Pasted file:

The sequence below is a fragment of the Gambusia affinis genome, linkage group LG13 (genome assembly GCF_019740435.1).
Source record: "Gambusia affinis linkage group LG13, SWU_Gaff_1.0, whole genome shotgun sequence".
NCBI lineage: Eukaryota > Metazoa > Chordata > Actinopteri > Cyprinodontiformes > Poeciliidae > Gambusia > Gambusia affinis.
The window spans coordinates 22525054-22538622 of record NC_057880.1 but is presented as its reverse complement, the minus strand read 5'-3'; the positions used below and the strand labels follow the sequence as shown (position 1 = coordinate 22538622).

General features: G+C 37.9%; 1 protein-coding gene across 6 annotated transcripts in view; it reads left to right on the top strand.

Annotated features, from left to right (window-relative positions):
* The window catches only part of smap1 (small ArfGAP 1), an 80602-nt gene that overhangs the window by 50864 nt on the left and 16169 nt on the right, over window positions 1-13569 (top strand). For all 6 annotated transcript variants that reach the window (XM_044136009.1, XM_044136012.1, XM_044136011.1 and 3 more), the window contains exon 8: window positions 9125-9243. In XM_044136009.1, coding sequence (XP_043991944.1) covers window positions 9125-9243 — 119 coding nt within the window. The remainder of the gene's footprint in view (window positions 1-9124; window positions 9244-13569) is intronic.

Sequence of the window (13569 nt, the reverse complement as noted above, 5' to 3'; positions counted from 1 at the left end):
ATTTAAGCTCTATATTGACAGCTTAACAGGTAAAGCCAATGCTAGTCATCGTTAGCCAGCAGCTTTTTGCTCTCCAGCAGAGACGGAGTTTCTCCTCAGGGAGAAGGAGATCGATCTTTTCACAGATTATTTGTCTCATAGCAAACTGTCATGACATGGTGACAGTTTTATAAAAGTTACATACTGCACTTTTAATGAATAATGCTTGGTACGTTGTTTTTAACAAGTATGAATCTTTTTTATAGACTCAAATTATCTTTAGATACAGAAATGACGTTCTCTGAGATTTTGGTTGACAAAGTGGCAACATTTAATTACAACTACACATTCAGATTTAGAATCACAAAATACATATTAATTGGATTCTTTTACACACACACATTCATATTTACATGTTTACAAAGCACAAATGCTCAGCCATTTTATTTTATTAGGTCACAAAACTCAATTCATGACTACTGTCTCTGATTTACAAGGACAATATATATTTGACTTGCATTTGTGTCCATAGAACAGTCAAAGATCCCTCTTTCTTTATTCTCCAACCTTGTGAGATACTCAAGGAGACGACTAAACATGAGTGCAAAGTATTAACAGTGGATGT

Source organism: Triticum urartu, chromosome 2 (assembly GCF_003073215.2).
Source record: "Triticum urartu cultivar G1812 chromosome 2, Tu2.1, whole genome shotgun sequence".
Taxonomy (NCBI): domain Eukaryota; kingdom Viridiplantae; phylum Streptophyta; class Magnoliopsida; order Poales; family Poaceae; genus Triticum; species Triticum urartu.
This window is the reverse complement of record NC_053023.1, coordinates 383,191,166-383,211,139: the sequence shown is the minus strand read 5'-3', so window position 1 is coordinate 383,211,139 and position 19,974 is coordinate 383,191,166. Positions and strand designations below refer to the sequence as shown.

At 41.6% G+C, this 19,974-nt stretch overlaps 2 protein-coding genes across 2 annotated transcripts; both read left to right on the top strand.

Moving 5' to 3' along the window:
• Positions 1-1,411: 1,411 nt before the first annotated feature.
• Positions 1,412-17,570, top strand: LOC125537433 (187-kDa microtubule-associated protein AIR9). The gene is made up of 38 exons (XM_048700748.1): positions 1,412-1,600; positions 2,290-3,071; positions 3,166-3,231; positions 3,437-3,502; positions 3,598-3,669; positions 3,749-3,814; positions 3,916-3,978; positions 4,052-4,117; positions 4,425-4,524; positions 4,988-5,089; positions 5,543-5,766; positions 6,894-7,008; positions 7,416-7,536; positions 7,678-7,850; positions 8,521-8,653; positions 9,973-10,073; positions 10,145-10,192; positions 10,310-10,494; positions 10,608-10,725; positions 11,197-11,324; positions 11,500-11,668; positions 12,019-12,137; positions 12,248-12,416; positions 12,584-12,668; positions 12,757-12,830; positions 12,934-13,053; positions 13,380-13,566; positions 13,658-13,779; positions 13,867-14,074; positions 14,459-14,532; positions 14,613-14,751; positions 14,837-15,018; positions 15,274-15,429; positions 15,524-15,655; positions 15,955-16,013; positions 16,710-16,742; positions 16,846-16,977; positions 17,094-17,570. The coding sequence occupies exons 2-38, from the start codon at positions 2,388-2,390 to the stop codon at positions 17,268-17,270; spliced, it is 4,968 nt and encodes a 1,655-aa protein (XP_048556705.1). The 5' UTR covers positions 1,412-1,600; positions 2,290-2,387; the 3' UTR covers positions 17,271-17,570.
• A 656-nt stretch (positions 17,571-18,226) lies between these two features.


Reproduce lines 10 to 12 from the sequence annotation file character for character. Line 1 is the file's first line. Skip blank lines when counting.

Source organism: Triticum urartu, chromosome 2 (assembly GCF_003073215.2).
Source record: "Triticum urartu cultivar G1812 chromosome 2, Tu2.1, whole genome shotgun sequence".
Taxonomy (NCBI): domain Eukaryota; kingdom Viridiplantae; phylum Streptophyta; class Magnoliopsida; order Poales; family Poaceae; genus Triticum; species Triticum urartu.